Analyzing the obsure Ebay hack

Akshata Lolayekar
4 min readMay 13, 2021


Did you know? Ebay makes up over 6% of the 50,000+ fake login pages over the Internet!

Photo by on Unsplash

This is what happened in early February’20 from the POV of a seller on Ebay “I called your customer service. My account was hacked. Your specialist told me he had never seen anything like what had happened to my account before. I actually had to tell him what I thought was going on, then he checked into it for me. These hackers went in my account and changed my business policies. Each time someone checked out, my money went into a different email. He couldn’t help me fix it. I had to end 78 listings..”

This attack was never documented or responded for, for it wasn’t similar to any other large scale attack. Multiple users found and reported suspicious activity on their accounts, though no one till date knows if it was a breach on Ebay’s side or if it was the user’s fault.

All of that is to say, while it is possible that the compromise could be linked to a lapse in security on your side, there is a bigger picture in play here that suggests bad actors may have discovered a new, very reliable way to gain unauthorized access to a large amount of eBay accounts. With all of the research I have done, and with reading a variety of reports here in the community and across social media about accounts being compromised and used for fraud, I am fairly confident in saying there is something going on that is beyond your typical phishing email scam.” one of the community members claimed. Many others believe that multiple reports around the same time is anything but a co-incidence.

Account hacking is definitely not new, but what made this case noteworthy is how the accounts were hacked conveniently during the Covid-19 times. The customer service was unavailable and this created the perfect scenario for the hack to take place. Numerous users were found posting on forums, having discussions and no support whatsoever was seen from Ebay.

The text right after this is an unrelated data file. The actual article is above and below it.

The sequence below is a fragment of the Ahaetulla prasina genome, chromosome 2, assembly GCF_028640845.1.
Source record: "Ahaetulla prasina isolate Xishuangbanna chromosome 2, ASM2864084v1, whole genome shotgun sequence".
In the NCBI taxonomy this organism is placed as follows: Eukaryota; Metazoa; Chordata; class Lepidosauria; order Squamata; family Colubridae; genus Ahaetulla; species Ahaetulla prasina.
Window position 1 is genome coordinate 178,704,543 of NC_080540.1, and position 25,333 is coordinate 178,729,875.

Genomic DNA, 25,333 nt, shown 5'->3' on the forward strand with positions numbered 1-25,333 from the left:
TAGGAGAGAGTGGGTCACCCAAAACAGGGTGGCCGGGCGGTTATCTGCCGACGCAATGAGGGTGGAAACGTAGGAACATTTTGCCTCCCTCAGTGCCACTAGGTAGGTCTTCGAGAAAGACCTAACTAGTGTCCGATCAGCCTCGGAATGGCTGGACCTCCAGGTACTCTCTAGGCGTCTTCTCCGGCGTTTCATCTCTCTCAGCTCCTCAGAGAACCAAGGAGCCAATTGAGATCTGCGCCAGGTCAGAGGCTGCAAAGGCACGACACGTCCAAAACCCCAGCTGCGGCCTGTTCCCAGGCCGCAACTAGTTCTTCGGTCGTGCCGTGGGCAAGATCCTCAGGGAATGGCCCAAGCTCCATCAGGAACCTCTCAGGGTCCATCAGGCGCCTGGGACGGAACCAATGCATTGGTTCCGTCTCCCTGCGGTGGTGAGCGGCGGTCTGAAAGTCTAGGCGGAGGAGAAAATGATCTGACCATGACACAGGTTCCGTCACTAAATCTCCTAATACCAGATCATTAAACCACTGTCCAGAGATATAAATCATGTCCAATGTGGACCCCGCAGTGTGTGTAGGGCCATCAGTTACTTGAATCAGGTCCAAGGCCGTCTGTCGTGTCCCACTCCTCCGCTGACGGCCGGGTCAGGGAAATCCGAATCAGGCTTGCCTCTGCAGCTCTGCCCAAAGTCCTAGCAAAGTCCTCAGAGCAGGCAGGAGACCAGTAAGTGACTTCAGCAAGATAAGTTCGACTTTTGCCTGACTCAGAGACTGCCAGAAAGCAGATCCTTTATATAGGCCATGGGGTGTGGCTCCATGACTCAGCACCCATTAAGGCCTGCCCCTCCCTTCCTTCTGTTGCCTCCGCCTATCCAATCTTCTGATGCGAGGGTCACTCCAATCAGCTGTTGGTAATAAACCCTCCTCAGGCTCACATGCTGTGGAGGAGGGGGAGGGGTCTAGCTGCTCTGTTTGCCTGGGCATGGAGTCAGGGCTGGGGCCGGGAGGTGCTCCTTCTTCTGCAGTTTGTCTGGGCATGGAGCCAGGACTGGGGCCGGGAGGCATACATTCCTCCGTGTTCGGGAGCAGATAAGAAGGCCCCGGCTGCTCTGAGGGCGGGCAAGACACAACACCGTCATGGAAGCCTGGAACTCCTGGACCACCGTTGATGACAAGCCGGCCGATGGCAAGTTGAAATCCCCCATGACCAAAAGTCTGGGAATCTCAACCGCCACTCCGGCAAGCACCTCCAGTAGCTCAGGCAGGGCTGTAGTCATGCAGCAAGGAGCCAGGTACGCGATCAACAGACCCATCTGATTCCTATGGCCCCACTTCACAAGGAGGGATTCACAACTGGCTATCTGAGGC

During a crisis, people are on edge. They are on the lookout for any available information/direction from the employers, government, and other relevant authorities. An email that appears to be from one of these entities and promises new information will most likely gain the user’s trust. An impulsive click later, the victim’s device is now infected.

Coming to an obviously incorrect question.

Is Covid-19 to blame?

Cybercriminals prey on social vulnerabilities, and COVID-19 is no exception. Cindy Murphy says and I quote “People haven’t become more trustful in the past six months; they’ve become used to big changes in small messages. Right now, it’s much easier to believe information that appears right in your inbox.”

What can we do here?

Just like coming in contact with a person infected with Covid 19 increases the possibility of you getting infected, your digital business presence is directly proportional to the chances of cyber attackers targeting your business. Businesses and individuals need to realize this. One way to approach this issue is to contact cybersecurity firms to assess your data security level to test and fix the vulnerabilities.

What could have Ebay done?

The most surprising element here was that Ebay did not own up to the hack even though a decent number of users were affected by it. Account hacking today is as frequent as any other low level attack and big corporations do not prioritize it over others.

But many still feel that a little online support from the company would’ve gone miles in helping the clueless customers secure their accounts.

Here are few points to follow:

  1. Many breaches boil down to someone leaving out-of-date software running. Most major computer companies issue regular updates to protect against newly emerging vulnerabilities
  2. Keep your software and operating systems updated. To make it easy, turn on automatic updates when possible
  3. Use strong, unique passwords
  4. Whenever you have the option, enable multi-factor authentication, particularly for crucial log-ins like bank and credit card accounts
  5. Encrypt the data that’s stored on your smartphone and computer.
  6. Be careful using public Wi-Fi

Other than the above points, the most we can do in such situations is be well informed

No person, organization or computer can ever be 100% secure. Someone with the patience, money and skill can break into even the most protected systems. But by taking these steps, you can make it less likely that you’ll be a victim, and in the process help raise the overall level of cyber hygiene in your communities, making everyone safer both online and off.



Akshata Lolayekar

I read science & history books in my free time. I also like food, fashion, travel & photography